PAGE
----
Over the next 10 to 15 years, 80 to 90 million housing dwelling units will have to be constructed, with most of them catering to middle and lower income groups. The boom in the real estate industry has also attracted a large number of realty funds to tap this market. Recently, IL&FS Investment Managers (IIML), the private equity investment arm of Infrastructure Leasing & Financial Services (IL&FS), announced the closure of a real estate fund at about $895 million, exceeding its target of $750 million. A report by global realty consultants, Cushman & Wakefield, titled The Metamorphosis: Changing dynamics of the Indian Realty Sector said that PE funds struck 79 deals in the country during August 2007-August 2008 amounting to $6 billion, a rise of 100% over the same period a year ago. The sector, thrown open in 2004-05, saw foreign direct investment (FDI) rising to $2.18 billion in 2007-08, and is expected to receive $25 billion as FDI in the next 10 years, according to an Assocham study.
In 2008, as the global economy slowed down, demand dropped, and real estate companies began to face an unprecedented liquidity crunch. Companies now expect the recent measures taken by the countrys central bank as well as the stimulus package announced by the government will help it tide over the crisis.
Automotive: rollercoaster ride
The automobile industry got off to a zooming start with the unveiling of the peoples carNanofrom the Tata Motors stable. Eyebrows were raised when the company acquired British iconic brands Jaguar and Land Rover, the funding of which is still dogging it. The pace the industry gathered could not be maintained as a slew of roadblocks punctured the growth path of the industry. To begin with, Singur in West Bengalwhere the Nano was to be manufacturedwas caught in land acquisition issues and politics, which later saw the project being shifted to Gujarat. Not to mention the cascading effects of high interest rates, credit crunch and high input costs that lead to price increases and falling demand. While the first six months were not that impacted, the major impact started showing in the latter half of the year when the major economies went into the recession.
Steel: stealing the show
While Tata Steels buy-out of Corus has brought the old economy steel sector to the fore, the 1991 reforms had helped boost the industry. In 1992, India produced 14.33 million tonne of finished carbon steel and 1.59 million tonne of pig iron. However, in 2008, India produced nearly 46.58 million tonne of finished steel and 4.39 million tonne of pig iron. Total domestic steel consumption also shot up to 43.925 million tonne in 2008 as compared to 14.84 million tonne in 1992. Experts say steel consumption will continue to grow at 16% annually till 2012, fuelled by demand from construction projects worth $1 trillion.
IT/ITES: blue eyed boys still
Meanwhile, according to IT industry apex body Nasscom, the Indian IT-BPO sector grew by 33% in FY 2008 to reach $64 billion in aggregate revenues (including hardware). Of this, the software and services segment accounted for $52 billion, growing by 28% over FY 2007.
The banking, financial services and insurance (BFSI) remained the largest vertical market for Indian IT-BPO exports, followed by high-technology and telecom. These sectors together accounted for nearly 60% of the Indian IT-BPO exports in FY 2007, according to reports. The efforts of the IT firms were capped later this year with HCL Tech acquiring the UK-based Axon Group for $658 million, the largest buyout by an Indian IT firm. The acquisition also makes HCL one of the top-10 players in SAP worldwide. While the latest episode of Satyam trying to pick up other, unrelated family run firms has dented the companys image on the good governance front, the general impression is that Indian companies will be able to get over the present stigma.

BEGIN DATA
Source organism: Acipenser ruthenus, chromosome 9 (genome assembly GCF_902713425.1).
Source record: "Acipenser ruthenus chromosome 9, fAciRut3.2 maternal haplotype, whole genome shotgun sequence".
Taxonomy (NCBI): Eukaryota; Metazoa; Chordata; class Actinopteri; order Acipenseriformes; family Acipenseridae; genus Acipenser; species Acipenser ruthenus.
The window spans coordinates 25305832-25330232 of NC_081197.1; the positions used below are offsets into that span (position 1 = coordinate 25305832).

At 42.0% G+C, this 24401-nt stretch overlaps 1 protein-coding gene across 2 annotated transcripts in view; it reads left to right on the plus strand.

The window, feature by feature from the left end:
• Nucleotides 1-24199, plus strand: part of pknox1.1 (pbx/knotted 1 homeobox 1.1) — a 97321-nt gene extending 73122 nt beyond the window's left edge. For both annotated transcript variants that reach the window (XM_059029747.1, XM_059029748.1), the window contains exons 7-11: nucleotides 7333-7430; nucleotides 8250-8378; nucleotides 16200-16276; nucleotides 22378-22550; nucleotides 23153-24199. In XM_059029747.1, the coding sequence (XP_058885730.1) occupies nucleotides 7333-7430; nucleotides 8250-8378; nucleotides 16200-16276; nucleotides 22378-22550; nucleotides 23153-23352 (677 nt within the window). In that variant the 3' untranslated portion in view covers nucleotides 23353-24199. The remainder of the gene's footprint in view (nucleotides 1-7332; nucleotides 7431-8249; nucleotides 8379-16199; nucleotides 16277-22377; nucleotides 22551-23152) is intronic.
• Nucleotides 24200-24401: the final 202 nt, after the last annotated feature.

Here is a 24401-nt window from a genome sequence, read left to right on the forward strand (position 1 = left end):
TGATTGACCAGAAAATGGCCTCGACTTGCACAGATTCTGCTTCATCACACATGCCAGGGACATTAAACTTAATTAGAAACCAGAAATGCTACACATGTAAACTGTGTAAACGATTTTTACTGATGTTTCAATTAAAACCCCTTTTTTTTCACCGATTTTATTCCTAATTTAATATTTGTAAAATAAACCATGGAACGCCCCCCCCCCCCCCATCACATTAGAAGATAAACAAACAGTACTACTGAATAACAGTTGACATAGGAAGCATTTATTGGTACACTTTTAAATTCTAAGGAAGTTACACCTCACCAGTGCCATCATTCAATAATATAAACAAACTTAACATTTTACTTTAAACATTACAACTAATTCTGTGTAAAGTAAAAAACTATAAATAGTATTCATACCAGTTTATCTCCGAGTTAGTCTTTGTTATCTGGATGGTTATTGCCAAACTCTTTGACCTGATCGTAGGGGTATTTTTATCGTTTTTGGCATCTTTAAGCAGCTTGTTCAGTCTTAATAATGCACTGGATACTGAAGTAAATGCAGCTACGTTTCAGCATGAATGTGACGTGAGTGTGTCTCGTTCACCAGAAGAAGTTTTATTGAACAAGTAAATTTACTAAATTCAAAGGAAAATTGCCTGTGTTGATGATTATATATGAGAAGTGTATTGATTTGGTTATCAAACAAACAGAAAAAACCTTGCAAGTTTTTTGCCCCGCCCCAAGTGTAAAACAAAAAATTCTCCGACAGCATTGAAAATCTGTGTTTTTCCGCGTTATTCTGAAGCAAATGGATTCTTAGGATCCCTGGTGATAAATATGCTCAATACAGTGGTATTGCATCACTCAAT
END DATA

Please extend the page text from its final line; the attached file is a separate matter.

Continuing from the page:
Cement: firm foundation
India is the second largest producer of cement in the world after China with an installed capacity of 206.46 million tonne per annum. The sector, in the last ten years, has recorded a compound annual growth rate (CAGR) of 8%, with demand-supply position improving over the years and growth in demand outstripping growth in creation of capacity. A booming housing sector, global demand and increased activity in infrastructure development have led the Indian cement industry to ramp up production capacity in India. Twenty years ago, the Indian cement industry was obsolete and inefficient but today, it has not only surpassed that of developed countries but also attracted the top cement companies in the world, such as Lafarge, Holcim, Heidelberg and Italcementi among others, and sparked a spate of mergers and acquisitions to take advantage of growth in demand.
Holcim entered the Indian cement market in January 2006 and within six months, became the number one player in terms of capacity exceeding the AV Birla group. ACC Ltd and Ambuja Cement Ltd (in which Holcim has stake) plans to expand capacity to 30.4 mtpa and 25 mtpa respectively by 2010. Similarly, Aditya Birla Groups Grasim, including UltraTech, plans 48.8 mtpa by 2010. These top four cement manufacturers together hold about 39% market share in the country.
The presence of international companies has benefited the industry as a whole, with better market practices and technological processes in the coming years. With demand surpassing supply, the price of cement has climbed from Rs 130-135 for a 50 kg bag to Rs 245-255 as of today. Experts believe the next decade is a critical one for India in terms of infrastructure, with the national highway project being just one example of a huge infrastructure initiative.
Reliance: divide and grow
The year 2005 saw one the largest family break-up in India, with the Reliance empire being split up between the two brothers, Mukesh and Anil Ambani. As per the family settlement plan, which drew curtains on a murky feud between the two brothers that dented their image in the public and took a toll on the groups performance in the stock markets, Mukesh Ambani would have responsibility for RIL and Indian Petrochemicals Corporation Ltd (IPCL), while Anil Ambani would handle Reliance Infocomm, Reliance Energy and Reliance Capital. But far from crippling the group, the split up actually helped it grow, with the brothers entering new businesses and pumping in much investment and vigour into existing ones.
Reliance Industries, meanwhile, also started oil and gas production at the KG D6 oil field, promising the country self sufficiency in hydrocarbons over the next few years.
As India enters the new year 2009, the challenges before corporate are manifold. Over and above the general economic slowdown has been the recent terror attacks, which, more than anything else, has hit the countrys hospitality segment. Food and beverage (F&B) business in most large hotels in India has dipped 15% to 40%, thanks to the attacks, coupled with the recession. The industry expects to bounce back next year. So does corporate India, as the world prepares to welcome new opportunities as well as daunting challenges in the coming year.
Mona Mehta, Smita Joshi and Shweta Bhanot also contributed to the story